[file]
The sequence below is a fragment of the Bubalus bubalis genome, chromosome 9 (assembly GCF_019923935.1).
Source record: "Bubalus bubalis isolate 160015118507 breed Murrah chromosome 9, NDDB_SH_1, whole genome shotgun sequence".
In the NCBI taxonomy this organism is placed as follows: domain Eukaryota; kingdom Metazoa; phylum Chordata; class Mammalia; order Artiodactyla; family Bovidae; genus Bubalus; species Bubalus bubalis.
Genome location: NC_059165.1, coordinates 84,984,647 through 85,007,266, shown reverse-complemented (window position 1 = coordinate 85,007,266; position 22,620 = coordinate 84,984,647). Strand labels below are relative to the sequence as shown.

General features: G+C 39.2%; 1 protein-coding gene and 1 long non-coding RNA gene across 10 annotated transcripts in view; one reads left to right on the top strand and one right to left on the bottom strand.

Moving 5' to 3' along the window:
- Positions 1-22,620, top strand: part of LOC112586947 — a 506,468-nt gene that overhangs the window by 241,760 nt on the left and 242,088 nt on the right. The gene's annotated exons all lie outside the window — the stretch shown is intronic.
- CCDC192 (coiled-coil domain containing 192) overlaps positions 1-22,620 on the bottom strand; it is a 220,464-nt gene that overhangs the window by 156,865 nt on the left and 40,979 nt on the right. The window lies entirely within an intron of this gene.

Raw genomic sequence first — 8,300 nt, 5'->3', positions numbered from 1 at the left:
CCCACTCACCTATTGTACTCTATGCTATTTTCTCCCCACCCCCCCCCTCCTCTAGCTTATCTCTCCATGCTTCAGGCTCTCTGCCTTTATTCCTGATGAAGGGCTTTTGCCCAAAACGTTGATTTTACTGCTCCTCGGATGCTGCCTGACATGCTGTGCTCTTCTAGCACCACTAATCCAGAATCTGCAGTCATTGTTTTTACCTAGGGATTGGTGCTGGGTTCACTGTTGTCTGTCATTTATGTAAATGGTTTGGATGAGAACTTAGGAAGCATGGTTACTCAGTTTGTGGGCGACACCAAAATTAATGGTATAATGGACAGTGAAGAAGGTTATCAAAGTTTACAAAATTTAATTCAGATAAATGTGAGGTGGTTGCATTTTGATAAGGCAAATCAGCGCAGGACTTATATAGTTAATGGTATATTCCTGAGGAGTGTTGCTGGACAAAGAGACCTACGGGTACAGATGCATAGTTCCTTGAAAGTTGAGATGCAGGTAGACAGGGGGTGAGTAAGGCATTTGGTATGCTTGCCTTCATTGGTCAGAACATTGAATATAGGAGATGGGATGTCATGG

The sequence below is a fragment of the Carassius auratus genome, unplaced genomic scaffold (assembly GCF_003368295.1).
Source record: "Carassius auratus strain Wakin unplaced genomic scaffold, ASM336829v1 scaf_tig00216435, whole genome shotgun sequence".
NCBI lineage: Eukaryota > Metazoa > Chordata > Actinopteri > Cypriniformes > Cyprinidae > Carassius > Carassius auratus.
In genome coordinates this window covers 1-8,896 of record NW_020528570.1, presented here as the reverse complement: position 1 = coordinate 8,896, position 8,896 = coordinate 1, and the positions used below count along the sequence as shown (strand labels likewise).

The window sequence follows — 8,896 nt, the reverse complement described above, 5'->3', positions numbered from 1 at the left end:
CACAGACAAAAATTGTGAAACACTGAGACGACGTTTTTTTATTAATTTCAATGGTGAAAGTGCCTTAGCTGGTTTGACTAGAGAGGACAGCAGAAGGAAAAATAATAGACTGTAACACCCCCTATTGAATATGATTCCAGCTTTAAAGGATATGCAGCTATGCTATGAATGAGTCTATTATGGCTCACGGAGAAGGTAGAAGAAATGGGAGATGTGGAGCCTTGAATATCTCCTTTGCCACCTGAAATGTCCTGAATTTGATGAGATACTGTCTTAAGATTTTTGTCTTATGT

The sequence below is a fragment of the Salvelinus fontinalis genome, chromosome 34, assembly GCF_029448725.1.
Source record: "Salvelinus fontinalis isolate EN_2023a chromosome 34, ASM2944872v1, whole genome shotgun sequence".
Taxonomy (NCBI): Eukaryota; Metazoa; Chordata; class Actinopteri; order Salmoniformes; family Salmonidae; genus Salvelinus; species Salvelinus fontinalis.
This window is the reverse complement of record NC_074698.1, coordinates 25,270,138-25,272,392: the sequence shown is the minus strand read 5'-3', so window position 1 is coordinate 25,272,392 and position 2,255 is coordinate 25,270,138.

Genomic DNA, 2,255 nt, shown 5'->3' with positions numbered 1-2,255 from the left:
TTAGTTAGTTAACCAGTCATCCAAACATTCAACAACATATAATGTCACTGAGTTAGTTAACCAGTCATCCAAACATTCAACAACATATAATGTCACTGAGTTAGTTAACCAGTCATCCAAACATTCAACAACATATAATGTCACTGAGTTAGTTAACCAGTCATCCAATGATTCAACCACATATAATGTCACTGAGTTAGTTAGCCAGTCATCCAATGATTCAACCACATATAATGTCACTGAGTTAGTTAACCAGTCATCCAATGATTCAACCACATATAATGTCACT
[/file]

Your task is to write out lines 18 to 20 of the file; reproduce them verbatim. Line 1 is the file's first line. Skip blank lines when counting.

Source record: "Salvelinus fontinalis isolate EN_2023a chromosome 34, ASM2944872v1, whole genome shotgun sequence".
Taxonomy (NCBI): Eukaryota; Metazoa; Chordata; class Actinopteri; order Salmoniformes; family Salmonidae; genus Salvelinus; species Salvelinus fontinalis.
This window is the reverse complement of record NC_074698.1, coordinates 25,270,138-25,272,392: the sequence shown is the minus strand read 5'-3', so window position 1 is coordinate 25,272,392 and position 2,255 is coordinate 25,270,138.